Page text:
Civic/Social/Education / Theology/Religion

A Post-Stoicism of sorts

Rod Dreher, in a blog post for The American Conservative, ruined my morning on Tuesday. Quoting from Walker Percy’s epoch-making Christian existentialist novel The Moviegoer, Dreher uses Aunt Emily’s diatribe to her nephew Binx Bolling to illustrate a religious and social Stoicism still common to the South: “All these years I have been assuming that … Continue reading


Offer it up

As I discussed yesterday, I have a difficult time doing small, ordinary things that don’t involve a larger picture. This curse applies not only to doing little things for other people, but it also carries over to my cultural pursuits. For example, I wasn’t satisfied with simply rereading Gatsby, so I decided to tackle all … Continue reading


O. Henry’s endings

Micah Mattix, assistant professor of literature and writing at Houston Baptist University and books editor of The City, curates one of my new favorite morning highlights–the Prufrock newsletter. And this morning, Mattix points me to a short post about William Sydney Porter’s, or O. Henry’s, death on this day in 1910: O. Henry died on … Continue reading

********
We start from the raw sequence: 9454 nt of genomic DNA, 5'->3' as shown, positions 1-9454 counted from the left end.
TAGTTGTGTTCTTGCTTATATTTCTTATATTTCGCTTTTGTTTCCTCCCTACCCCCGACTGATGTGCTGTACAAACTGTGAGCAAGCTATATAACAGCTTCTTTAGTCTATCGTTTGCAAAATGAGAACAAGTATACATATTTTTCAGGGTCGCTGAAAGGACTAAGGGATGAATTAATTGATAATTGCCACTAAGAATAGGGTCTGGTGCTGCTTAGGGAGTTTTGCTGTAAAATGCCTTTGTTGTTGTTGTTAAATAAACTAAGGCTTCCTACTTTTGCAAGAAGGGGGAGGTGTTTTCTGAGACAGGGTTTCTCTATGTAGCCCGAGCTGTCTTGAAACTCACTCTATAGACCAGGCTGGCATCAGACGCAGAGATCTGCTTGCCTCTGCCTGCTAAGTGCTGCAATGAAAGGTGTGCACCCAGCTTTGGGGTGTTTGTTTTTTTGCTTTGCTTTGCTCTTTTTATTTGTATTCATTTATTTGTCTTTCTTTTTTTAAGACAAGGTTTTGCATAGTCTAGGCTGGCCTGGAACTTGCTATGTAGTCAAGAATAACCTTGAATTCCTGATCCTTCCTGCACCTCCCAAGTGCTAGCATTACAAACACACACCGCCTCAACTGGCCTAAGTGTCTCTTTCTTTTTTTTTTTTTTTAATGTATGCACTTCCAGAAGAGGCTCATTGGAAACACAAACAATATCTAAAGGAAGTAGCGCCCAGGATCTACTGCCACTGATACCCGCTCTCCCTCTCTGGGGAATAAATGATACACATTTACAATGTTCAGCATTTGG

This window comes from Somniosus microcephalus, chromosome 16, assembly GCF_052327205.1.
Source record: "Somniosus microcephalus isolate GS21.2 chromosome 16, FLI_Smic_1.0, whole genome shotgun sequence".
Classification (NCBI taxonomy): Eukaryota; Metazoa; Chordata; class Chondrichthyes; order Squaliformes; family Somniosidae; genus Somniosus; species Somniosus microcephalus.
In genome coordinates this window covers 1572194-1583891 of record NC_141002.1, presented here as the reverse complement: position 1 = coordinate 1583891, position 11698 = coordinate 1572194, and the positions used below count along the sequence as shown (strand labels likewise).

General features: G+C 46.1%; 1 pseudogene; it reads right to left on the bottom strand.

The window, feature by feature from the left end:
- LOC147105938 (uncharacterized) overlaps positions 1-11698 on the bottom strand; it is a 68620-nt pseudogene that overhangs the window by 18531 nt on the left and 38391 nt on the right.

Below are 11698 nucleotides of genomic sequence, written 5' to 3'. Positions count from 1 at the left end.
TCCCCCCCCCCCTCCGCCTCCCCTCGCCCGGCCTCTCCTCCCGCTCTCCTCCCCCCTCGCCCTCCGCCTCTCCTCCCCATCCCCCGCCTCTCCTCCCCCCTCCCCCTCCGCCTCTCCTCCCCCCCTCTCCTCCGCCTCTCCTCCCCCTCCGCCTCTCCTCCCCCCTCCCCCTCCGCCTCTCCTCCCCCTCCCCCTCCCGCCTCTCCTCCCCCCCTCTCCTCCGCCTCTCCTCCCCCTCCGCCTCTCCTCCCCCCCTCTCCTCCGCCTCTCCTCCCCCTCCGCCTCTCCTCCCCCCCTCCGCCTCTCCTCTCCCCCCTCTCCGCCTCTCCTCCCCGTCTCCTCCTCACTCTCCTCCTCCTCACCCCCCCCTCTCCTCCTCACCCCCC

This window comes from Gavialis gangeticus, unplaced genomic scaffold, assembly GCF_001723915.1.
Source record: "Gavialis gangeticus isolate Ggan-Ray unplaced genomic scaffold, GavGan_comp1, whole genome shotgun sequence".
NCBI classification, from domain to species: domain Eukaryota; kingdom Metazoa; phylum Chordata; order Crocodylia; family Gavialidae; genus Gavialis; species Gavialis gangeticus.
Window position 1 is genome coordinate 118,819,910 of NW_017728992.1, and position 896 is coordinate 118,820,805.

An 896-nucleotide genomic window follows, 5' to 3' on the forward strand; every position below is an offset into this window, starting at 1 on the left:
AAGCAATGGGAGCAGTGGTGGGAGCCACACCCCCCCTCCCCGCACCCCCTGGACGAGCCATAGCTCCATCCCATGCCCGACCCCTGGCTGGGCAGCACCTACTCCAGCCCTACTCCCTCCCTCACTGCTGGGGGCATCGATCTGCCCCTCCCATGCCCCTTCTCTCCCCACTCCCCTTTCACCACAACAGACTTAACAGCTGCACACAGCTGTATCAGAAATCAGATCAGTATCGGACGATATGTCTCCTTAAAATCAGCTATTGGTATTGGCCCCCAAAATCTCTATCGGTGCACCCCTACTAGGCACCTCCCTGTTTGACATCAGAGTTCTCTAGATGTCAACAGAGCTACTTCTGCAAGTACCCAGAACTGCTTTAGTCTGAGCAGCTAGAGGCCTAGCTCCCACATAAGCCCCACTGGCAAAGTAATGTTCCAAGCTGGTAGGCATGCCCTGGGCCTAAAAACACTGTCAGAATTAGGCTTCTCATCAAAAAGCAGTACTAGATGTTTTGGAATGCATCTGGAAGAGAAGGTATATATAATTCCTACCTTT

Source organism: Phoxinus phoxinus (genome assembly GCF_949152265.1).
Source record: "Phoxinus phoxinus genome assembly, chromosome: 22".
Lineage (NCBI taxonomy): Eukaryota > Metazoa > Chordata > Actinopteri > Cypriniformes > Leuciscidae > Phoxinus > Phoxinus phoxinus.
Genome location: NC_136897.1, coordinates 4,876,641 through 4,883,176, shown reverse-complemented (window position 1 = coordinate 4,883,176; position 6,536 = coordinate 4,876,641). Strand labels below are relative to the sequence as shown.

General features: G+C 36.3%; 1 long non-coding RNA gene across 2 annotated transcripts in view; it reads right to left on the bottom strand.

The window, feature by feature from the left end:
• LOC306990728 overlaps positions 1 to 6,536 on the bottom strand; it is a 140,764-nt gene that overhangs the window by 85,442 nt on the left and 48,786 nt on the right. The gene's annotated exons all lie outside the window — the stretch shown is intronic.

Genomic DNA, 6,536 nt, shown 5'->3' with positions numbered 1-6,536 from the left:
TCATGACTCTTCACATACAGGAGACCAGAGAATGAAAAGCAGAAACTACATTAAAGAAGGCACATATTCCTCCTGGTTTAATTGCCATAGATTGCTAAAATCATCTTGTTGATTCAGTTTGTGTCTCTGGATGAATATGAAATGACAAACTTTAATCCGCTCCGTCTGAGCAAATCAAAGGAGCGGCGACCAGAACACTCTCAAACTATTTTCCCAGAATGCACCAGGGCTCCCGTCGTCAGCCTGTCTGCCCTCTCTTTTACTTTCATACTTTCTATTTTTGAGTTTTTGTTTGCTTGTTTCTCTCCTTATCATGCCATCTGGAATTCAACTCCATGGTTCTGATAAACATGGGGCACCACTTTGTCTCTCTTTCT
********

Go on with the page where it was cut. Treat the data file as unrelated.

Reflecting on John F. Kennedy’s legacy in Catholic writing and beyond

Yesterday was Walker Percy’s birthday, and my co-editor, C.H. McCants, discussed the influence of Percy in his life in a short essay this morning. Today is another American Catholic hero’s birthday–John F. Kennedy. And it happens that Jack isn’t so far removed from Percy. Percy’s brother, Billups Phinizy Percy, was a law professor at Tulane … Continue reading